I have trained the whole winter with a dropper post, so I have to say if I want to go back, I really have to work on my skills again with a normal seatpost. That’s why I say “Ok. We stay with the dropper seatpost!” You really have more control you are more safe in the downhill. And when the tracks are like a bikepark with the jumps and the rocks, you are faster and safer. And sure with maybe 200 or 250g more, in the end is not a huge change. The aerodynamics is more important than the weight.
Levers are placed underneath the handlebar on the left hand side, with a sneaky use of the new SRAM lever. You can see the lock out electronic lever snug against the foam grip.
A switch to Vittoria for BMC
A change for the team this year is moving from Continental to Vittoria. It sounded like Fluckiger wasn’t 100% sure in the beginning.
“At first I wasn’t sure with Vittoria. Last year Conti was one of the best choices. But now I have ridden the Vittoria tyres all winter, in dry conditions and wet conditions. I have to say it is the tyre of choice at the moment.”
“The company is so interested in putting development into these tyres and the team, so it’s great. The tyres are really good, especially in the little bit more wet conditions. Vittoria have brought us the right products.”
As for tubes or tubeless, Fluckiger is adamant that they run what suits the track.
“It depends on the track if we run tubes or tubeless. And also which kind of tyres – some work better with a tube. Most of the races we ride tubeless. It’s easier.”
Fluckiger doesn’t really have any custom specifications, save for his fit to the bike.
“It’s just the position, I run wider handlebars and a shorter stem compared to the other guys. I believe in the concept from BMC, with their Big Wheeled Concept. Especially with the dropper post you get lower so you’re steering more with the body not the bars. It’s more stable in the technical sections, but still agile with the short stem and wide handlebar.”
Both the Fourstroke and Teamelite01 use a 51mm offset fork from Fox, which makes them a little steadier. Kona, Norco, Trek and some other manufacturers do the same with their 29″ wheeled bikes.
A closer look at the BMC Teamelite01
The stand out here is the MTT – the squishy bit at the back which actually runs on two little bars, or rails, to prevent changes in lateral rigidity.
“I really feel the difference” states Fluckiger. “I was a little bit involved with the development. At first I thought, hey this is quite an old idea with elastomer, but then I really rode the first prototype and it really is something between full-suspesnion and a hardtail. The difference between the hardtail and full-suspension before was really something. But then we switched to this one and it’s amazing.”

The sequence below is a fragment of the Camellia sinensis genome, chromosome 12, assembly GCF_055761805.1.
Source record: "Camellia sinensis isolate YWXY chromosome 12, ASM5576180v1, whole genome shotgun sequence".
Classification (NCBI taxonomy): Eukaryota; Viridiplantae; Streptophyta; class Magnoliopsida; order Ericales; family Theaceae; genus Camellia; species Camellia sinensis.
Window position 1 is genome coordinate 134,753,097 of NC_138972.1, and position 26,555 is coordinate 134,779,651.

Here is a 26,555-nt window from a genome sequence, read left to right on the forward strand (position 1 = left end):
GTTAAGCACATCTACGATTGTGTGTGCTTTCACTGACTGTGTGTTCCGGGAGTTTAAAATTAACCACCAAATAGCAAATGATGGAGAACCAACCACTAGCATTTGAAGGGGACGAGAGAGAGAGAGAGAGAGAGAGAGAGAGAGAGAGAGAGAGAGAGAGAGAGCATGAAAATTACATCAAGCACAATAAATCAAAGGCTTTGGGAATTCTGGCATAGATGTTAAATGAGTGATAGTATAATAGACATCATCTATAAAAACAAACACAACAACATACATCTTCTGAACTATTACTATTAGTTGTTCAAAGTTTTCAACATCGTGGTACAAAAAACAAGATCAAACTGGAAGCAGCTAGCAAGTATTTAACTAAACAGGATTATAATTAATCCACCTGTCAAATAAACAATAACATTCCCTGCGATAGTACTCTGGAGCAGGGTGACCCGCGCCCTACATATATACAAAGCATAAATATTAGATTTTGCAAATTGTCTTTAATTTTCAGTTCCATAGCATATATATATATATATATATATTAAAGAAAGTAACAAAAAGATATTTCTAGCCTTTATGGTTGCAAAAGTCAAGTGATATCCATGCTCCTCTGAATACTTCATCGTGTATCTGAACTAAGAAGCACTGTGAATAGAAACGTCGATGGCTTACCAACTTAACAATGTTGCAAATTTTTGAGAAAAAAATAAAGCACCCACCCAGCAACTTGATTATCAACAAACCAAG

“So I thought ok, forget the full-suspension. But in the end it’s not a full-suspension. You have so much more traction, and for when it’s really bumpy, it is still bettee with the full-suspension.”
“Ralph Naef rode the first race on this at Worlds in Hafjell. It was a prototype. Most fast races I used the Teamelite, for the steep uphills. It’s 800-900g lighter. It makes some difference, especially at the start. You really feel it going forward. And you feel that with the full-suspension, it’s not the same feeling moving forward. But like I said, most of the races I do with the Fourstroke.”
“What I really like with this bike is it’s super fast on the flatter tracks. SO on grass tracks, where it’s really bumpy but not big holes, it takes the vibration away. You can sit down and push really hard. On a Fourstroke it’s not the same. This one is really stable on the ground. It’s not super comfortable, but you have the traction, and this is the important thing. Otherwise it’s the same setup. We run double and single. The setup of the fork is sometimes a bit different, sometimes a bit softer, depending on the track.”
With riders like Julien Absalon also piloting the range of bikes from BMC, it’s certain we will see them in the mix at the World Cups this year. But surely we can pick some growing trends in XC and XCM racing here: dropper posts, a resurgence in 2x drivetrains, wider handlebars and wider rims. Will this change your choices next time you’re building or buying a new bike?